Article I, Section 5, Clause 2:
Each House may determine the Rules of its Proceedings, punish its Members for disorderly Behaviour, and, with the Concurrence of two thirds, expel a Member.
Congress has authority to make it an offense against the United States for a Member, during his continuance in office, to receive compensation for services before a government department in relation to proceedings in which the United States is interested. Such a statute does not interfere with the legitimate authority of the Senate or House over its own Members.1 In upholding the power of the Senate to investigate charges that some Senators had been speculating in sugar stocks during the consideration of a tariff bill, the Supreme Court asserted that
the right to expel extends to all cases where the offence is such as in the judgment of the Senate is inconsistent with the trust and duty of a Member.2 It cited with apparent approval the action of the Senate in expelling William Blount in 1797 for attempting to
seduce an American agent among the Indians from his duty and for negotiating for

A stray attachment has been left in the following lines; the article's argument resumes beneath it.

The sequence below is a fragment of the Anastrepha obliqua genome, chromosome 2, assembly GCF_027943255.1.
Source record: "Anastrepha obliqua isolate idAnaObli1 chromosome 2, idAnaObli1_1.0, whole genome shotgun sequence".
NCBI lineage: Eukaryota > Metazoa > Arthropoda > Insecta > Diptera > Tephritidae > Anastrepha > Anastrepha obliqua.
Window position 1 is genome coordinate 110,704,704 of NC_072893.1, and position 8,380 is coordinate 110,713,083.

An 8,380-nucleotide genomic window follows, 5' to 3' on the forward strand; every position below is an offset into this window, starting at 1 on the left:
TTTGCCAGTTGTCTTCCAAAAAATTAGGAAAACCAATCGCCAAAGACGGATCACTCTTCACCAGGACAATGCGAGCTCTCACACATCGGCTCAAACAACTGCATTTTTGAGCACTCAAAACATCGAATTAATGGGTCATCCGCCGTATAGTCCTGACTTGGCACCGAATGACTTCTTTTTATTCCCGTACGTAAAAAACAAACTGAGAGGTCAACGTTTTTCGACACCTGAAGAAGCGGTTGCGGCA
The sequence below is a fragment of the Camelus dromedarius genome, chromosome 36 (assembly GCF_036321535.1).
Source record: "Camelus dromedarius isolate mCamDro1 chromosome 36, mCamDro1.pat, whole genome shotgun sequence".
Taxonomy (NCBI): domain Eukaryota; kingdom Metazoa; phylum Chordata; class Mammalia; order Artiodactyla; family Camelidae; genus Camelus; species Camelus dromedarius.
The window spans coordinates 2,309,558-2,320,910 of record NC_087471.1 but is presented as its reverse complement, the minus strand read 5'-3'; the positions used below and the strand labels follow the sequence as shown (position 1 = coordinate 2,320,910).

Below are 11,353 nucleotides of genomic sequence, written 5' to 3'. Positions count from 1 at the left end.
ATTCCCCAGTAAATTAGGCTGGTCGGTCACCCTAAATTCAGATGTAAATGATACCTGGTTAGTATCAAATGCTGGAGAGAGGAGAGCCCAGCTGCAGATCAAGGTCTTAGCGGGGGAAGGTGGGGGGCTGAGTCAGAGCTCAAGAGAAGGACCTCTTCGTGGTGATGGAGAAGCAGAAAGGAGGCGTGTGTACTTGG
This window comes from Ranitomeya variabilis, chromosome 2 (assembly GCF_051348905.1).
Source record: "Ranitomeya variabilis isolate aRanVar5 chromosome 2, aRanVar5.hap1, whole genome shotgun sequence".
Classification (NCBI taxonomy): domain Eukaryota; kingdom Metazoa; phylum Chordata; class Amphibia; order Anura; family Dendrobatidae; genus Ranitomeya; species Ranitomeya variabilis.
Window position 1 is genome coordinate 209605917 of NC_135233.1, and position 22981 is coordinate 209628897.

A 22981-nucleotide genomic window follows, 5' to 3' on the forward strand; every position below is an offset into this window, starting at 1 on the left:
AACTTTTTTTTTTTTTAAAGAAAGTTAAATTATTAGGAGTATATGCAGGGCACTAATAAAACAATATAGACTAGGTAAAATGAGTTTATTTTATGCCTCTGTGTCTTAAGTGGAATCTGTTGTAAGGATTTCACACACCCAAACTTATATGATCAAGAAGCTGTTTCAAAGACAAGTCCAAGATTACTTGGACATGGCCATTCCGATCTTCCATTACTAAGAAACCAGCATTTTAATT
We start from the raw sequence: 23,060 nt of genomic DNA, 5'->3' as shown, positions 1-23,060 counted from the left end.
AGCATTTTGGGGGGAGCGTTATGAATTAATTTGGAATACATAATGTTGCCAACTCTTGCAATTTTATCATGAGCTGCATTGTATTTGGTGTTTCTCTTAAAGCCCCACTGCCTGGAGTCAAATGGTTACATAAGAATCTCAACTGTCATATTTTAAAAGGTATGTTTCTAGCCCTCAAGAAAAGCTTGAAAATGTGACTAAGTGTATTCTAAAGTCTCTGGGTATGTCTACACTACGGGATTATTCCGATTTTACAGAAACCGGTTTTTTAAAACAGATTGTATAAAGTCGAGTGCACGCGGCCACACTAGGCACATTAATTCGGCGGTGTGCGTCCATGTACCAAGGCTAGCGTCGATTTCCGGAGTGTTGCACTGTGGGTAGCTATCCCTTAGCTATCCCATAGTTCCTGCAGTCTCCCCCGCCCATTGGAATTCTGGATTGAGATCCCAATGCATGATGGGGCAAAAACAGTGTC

services in behalf of the British Government among the Indians—conduct which was not a
statutable offense and which was not committed in his official character, nor during the session of Congress nor at the seat of government.3
In Powell v. McCormack,4 a suit challenging the exclusion of a Member-elect from the House of Representatives, it was argued that, because the vote to exclude was actually in excess of two-thirds of the Members, it should be treated simply as an expulsion. The Court rejected the argument, noting that House precedents were to the effect that the House had no power to expel for misconduct occurring prior to the Congress in which the expulsion is proposed, as was the case of Mr. Powell's alleged misconduct. The Court based its rejection on its inability to conclude that, if the Members of the House had been voting to expel, they would still have cast an affirmative vote in excess of two-thirds.5